The circumstances were far from ideal. Disk jockeys often jotted down incomplete notations, big chunks of the marathon were accidentally unrecorded, and some of the handwriting on the aircheck logs was absolutely undecipherable! If you click on the graphic above, you can open a bigger image of the sample aircheck logs, which will give you an idea of what these log sheets looked like.
There were no DAT recorders invented yet, nor were any easy computer-media solutions with the DOS-based computers that existed at that point in time. We couldn’t even record multiple hours of high quality audio on VHS HiFi tape, because that particular variation of the VHS tape format wasn’t available yet.
For many years, Jeff “Stretch” Riedle, the man who came up with this event, protected his Maximum LOUIE LOUIE master air check tapes like a monk whose primary mission in life was the preservation of the precious scrolls from a bygone era. These were the only evidence that existed to prove this event actually existed, and he didn’t want such things to be destroyed by neglect.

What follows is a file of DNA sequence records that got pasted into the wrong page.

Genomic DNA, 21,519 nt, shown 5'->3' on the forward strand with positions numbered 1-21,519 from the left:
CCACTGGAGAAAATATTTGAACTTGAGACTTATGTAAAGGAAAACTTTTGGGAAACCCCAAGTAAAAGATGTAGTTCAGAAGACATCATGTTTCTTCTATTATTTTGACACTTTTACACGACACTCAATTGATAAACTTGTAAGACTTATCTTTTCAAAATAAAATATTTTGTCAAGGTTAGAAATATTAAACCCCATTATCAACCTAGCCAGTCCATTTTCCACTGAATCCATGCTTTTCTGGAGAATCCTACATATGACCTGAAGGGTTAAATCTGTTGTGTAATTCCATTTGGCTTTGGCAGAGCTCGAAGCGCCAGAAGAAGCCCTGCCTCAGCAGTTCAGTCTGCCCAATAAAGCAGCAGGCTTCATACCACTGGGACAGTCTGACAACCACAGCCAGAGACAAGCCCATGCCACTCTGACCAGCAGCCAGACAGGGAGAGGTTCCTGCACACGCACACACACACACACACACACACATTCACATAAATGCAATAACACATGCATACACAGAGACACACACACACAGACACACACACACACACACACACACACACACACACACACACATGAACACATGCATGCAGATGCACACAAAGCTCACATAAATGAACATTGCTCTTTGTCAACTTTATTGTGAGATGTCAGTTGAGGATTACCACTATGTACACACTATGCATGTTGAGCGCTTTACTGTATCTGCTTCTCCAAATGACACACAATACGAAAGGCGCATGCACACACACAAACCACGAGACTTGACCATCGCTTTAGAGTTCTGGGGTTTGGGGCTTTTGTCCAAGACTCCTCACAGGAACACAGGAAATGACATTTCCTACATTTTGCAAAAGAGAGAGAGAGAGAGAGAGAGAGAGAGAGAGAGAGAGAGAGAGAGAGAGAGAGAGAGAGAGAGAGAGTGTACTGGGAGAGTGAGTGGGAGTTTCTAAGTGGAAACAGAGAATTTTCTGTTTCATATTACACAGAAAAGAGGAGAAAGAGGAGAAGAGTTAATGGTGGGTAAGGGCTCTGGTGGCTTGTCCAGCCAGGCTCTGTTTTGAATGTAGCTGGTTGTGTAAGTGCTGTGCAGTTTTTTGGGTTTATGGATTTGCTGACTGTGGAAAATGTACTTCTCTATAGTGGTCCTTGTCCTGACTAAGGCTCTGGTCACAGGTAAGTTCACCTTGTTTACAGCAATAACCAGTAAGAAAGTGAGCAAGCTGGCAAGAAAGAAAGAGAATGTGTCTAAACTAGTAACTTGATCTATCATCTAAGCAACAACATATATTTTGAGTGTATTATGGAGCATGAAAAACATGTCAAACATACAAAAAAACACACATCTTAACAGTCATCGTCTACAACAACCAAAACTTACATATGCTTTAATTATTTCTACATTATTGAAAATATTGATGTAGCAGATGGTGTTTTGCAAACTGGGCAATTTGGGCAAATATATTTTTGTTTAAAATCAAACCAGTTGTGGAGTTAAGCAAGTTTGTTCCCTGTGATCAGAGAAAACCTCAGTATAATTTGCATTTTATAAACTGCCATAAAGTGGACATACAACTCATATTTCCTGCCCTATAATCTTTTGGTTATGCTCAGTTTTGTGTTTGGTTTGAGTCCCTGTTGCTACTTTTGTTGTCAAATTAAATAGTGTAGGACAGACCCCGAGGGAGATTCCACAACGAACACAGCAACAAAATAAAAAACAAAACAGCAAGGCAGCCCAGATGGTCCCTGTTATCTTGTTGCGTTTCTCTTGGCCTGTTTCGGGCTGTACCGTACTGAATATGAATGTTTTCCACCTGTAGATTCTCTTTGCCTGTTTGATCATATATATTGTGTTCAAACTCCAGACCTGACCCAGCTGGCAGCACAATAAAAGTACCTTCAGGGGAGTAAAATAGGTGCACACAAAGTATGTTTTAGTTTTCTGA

For a long time, I’d been trying to work with Stretch to these tapes properly organized and duplicated for archival purposes. We tried to copy over some of the cassette tape masters to 6 hour VHS HiFi tapes, but it was an awkward attempt we were never able to complete. Of course, with limited resources, we couldn’t always do all the things we wanted to do, so the tapes sat untouched in his archives for many years.
One of the things I did do was input the data from the written logsheets into a database I created with Filemaker Pro. It took a considerable amount of time to decipher the scribbles, and type up the data. At one point, I asked Stretch to listen to all the tapes, and compare it with what I had typed up. He actually forced himself to listen to all 60+ hours of this marathon, and made specific notes about the order (or lack thereof), pointing out bands that were not mentioned on any logsheets. I don’t remember exactly how long this process took, but I’m thinking it was well over a year or two for us to process this information.
With the advent of digital technology, and the power of the internet, we were finally able to properly catalog all of the Maximum LOUIE LOUIE master tapes. About seven years ago, we started the task of digitizing all the tapes, bumping the cassette tapes to CD, breaking up the audio files into individual song tracks, using MP3 as our final archival format, which allowed us to input data into the ID3 fields.